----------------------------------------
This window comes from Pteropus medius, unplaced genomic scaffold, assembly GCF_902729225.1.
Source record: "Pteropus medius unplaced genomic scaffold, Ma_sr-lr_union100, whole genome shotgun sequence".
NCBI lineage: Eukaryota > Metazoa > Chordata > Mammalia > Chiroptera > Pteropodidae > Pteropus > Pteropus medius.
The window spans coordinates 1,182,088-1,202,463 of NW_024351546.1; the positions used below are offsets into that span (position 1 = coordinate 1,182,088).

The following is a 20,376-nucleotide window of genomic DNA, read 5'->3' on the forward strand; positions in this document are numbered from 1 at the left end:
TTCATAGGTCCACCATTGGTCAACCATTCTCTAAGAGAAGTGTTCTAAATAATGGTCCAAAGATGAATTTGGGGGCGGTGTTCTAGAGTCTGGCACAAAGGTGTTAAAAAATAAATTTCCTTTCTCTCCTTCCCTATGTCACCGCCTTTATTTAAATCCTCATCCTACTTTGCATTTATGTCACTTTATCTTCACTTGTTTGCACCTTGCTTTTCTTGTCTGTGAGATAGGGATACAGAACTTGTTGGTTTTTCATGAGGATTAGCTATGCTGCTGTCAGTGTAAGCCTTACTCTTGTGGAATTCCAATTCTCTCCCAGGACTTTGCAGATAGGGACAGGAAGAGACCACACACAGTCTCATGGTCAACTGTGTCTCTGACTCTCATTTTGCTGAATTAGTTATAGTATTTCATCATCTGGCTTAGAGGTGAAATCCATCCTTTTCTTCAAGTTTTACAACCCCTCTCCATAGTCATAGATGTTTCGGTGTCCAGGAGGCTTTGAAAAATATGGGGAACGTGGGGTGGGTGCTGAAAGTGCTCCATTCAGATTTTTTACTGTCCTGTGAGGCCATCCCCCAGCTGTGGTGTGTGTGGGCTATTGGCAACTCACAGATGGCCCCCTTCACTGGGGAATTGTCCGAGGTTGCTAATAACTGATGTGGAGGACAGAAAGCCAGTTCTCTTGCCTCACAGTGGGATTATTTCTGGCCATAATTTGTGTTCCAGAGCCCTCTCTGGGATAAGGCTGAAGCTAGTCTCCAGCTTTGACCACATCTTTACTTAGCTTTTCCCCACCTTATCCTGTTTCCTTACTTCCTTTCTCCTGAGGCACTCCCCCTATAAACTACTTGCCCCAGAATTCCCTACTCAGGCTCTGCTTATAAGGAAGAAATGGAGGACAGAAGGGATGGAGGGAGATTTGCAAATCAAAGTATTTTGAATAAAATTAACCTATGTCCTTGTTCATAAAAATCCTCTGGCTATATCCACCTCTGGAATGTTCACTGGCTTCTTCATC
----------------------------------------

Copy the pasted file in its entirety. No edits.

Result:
This window comes from Pteropus medius, unplaced genomic scaffold, assembly GCF_902729225.1.
Source record: "Pteropus medius unplaced genomic scaffold, Ma_sr-lr_union100, whole genome shotgun sequence".
NCBI lineage: Eukaryota > Metazoa > Chordata > Mammalia > Chiroptera > Pteropodidae > Pteropus > Pteropus medius.
The window spans coordinates 1,182,088-1,202,463 of NW_024351546.1; the positions used below are offsets into that span (position 1 = coordinate 1,182,088).

The following is a 20,376-nucleotide window of genomic DNA, read 5'->3' on the forward strand; positions in this document are numbered from 1 at the left end:
TTCATAGGTCCACCATTGGTCAACCATTCTCTAAGAGAAGTGTTCTAAATAATGGTCCAAAGATGAATTTGGGGGCGGTGTTCTAGAGTCTGGCACAAAGGTGTTAAAAAATAAATTTCCTTTCTCTCCTTCCCTATGTCACCGCCTTTATTTAAATCCTCATCCTACTTTGCATTTATGTCACTTTATCTTCACTTGTTTGCACCTTGCTTTTCTTGTCTGTGAGATAGGGATACAGAACTTGTTGGTTTTTCATGAGGATTAGCTATGCTGCTGTCAGTGTAAGCCTTACTCTTGTGGAATTCCAATTCTCTCCCAGGACTTTGCAGATAGGGACAGGAAGAGACCACACACAGTCTCATGGTCAACTGTGTCTCTGACTCTCATTTTGCTGAATTAGTTATAGTATTTCATCATCTGGCTTAGAGGTGAAATCCATCCTTTTCTTCAAGTTTTACAACCCCTCTCCATAGTCATAGATGTTTCGGTGTCCAGGAGGCTTTGAAAAATATGGGGAACGTGGGGTGGGTGCTGAAAGTGCTCCATTCAGATTTTTTACTGTCCTGTGAGGCCATCCCCCAGCTGTGGTGTGTGTGGGCTATTGGCAACTCACAGATGGCCCCCTTCACTGGGGAATTGTCCGAGGTTGCTAATAACTGATGTGGAGGACAGAAAGCCAGTTCTCTTGCCTCACAGTGGGATTATTTCTGGCCATAATTTGTGTTCCAGAGCCCTCTCTGGGATAAGGCTGAAGCTAGTCTCCAGCTTTGACCACATCTTTACTTAGCTTTTCCCCACCTTATCCTGTTTCCTTACTTCCTTTCTCCTGAGGCACTCCCCCTATAAACTACTTGCCCCAGAATTCCCTACTCAGGCTCTGCTTATAAGGAAGAAATGGAGGACAGAAGGGATGGAGGGAGATTTGCAAATCAAAGTATTTTGAATAAAATTAACCTATGTCCTTGTTCATAAAAATCCTCTGGCTATATCCACCTCTGGAATGTTCACTGGCTTCTTCATC